I just got off the phone with Kirk Davis, the newly promoted president and chief operating officer of GateHouse Media, who gave me his interpretation of their settlement with The New York Times Co., owner of The Boston Globe. “We believe the settlement provides GateHouse with all the essential relief on the issues that caused us to take the action we did, and we’re completely satisfied,” he said.
This much seems clear: The settlement prohibits the Globe from republishing the headlines and first graf of GateHouse content as they’ve been doing on three hyperlocal news sites rolled out last year. That’s how Davis put it, and when I posed that interpretation to Abbe Serphos, a spokeswoman for The Times Co., she said, “I think that’s pretty right on.”
The Globe’s Your Town sites could link to specific articles or blog posts published by GateHouse as long it doesn’t quote the headline or lede, according to Davis. “We don’t have an issue with deep linking,” he said. I asked Davis if it would be OK for a Globe blogger to quote a few grafs from an article in one of GateHouse’s community newspapers. “I would agree that’s fine,” he said, adding with a huff, “That takes a little bit of human effort.”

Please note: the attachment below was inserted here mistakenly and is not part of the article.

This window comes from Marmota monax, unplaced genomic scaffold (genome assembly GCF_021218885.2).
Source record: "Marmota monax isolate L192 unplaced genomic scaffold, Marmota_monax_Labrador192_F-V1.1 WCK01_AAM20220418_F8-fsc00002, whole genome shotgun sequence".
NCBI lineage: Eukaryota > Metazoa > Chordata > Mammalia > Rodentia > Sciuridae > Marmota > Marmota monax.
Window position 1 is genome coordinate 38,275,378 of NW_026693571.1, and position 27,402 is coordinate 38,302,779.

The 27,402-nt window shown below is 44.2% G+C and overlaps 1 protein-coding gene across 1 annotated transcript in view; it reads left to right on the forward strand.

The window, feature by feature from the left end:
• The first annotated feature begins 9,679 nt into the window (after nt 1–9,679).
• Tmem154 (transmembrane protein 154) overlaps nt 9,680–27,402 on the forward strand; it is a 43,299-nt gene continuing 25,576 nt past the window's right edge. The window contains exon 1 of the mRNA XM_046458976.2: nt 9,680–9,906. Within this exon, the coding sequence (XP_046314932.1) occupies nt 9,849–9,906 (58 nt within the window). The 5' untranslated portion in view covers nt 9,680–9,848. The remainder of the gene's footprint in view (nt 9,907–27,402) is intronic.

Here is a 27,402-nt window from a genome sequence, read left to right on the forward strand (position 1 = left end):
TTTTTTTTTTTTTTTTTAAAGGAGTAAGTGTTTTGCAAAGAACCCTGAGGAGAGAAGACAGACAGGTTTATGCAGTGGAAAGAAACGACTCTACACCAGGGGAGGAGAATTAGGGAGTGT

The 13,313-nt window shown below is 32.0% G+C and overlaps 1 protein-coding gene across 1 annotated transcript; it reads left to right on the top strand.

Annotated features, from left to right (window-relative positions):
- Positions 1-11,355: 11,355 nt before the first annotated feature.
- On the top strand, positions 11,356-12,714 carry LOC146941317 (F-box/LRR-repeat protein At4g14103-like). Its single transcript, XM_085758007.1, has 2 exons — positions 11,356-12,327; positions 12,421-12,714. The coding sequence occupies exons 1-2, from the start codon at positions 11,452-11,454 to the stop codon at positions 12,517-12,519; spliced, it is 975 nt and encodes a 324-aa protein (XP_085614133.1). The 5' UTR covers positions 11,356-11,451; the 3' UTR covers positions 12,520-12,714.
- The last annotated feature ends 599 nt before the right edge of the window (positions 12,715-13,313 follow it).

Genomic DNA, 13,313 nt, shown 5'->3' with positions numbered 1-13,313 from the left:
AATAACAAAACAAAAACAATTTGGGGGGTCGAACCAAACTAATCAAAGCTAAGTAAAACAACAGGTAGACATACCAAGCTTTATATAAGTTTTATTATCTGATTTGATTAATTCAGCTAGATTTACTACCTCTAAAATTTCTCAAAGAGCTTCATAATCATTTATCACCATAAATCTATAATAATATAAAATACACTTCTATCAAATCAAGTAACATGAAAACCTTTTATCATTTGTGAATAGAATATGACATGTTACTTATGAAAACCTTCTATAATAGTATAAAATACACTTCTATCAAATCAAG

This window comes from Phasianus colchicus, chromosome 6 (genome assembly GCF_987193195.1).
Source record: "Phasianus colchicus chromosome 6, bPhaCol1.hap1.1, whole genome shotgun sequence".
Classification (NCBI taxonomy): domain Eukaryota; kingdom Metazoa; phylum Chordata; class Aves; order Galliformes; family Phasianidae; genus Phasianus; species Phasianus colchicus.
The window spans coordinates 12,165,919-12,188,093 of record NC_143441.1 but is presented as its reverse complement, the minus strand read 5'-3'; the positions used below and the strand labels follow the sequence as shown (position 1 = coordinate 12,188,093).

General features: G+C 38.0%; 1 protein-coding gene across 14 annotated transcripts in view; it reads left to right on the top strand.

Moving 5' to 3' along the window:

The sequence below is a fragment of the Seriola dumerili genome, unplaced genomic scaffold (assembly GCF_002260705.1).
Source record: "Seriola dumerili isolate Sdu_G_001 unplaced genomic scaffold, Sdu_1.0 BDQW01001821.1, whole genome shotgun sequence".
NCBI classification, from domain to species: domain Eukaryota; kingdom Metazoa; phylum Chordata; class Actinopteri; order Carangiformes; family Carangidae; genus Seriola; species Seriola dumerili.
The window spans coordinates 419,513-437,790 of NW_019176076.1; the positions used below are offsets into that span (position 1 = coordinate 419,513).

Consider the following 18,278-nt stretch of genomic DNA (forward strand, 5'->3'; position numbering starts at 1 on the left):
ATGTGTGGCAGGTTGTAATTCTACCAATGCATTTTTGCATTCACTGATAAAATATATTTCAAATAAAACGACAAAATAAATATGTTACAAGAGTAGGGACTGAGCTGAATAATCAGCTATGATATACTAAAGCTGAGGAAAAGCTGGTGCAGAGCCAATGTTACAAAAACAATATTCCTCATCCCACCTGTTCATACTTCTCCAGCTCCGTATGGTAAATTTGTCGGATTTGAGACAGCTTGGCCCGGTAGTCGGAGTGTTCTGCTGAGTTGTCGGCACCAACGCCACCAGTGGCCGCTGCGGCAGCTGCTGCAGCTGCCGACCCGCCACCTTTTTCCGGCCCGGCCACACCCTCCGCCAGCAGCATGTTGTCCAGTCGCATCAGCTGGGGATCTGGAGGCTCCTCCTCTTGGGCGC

There’s the key distinction: automation vs. human effort. The finer points of this settlement will be ironed out in practice, but this definitely strikes a blow to automated aggregation. (It does not, however, set a legal precedent.)
Davis also spoke about repairing his company’s “progressive reputation on the web.” GateHouse was praised in 2006 when it made all of its content available under a Creative Content license, but its lawsuit against The Times Co. has been criticized by Jeff Jarvis and others.
“In the spare time I had to follow public sentiment about this case,” Davis said, “you’d see comments like, ‘GateHouse is against linking.’ You’ve got to be kidding me. What do you think, we’re stupid? Of course we like linking and of course we support linking.”
Under the settlement, GateHouse “will implement one or more commercially reasonable technological solutions” to prevent the Globe from subscribing to and copying from GateHouse’s RSS feeds, which is how the Your Town sites have been operating thus far. Davis wouldn’t speculate about what that solution may be, but it could be something like blocking the Globe’s IP address. The Globe is also prohibited from circumventing the agreement by doing the same sort of aggregation by hand.
Finally, while I was on the phone with Davis, Lisa Williams of Placeblogger asked me to see if the settlement prohibits GateHouse or Globe content from appearing in either company’s local search results. Davis said it does not. “We have no problem with being captured by search,” he said.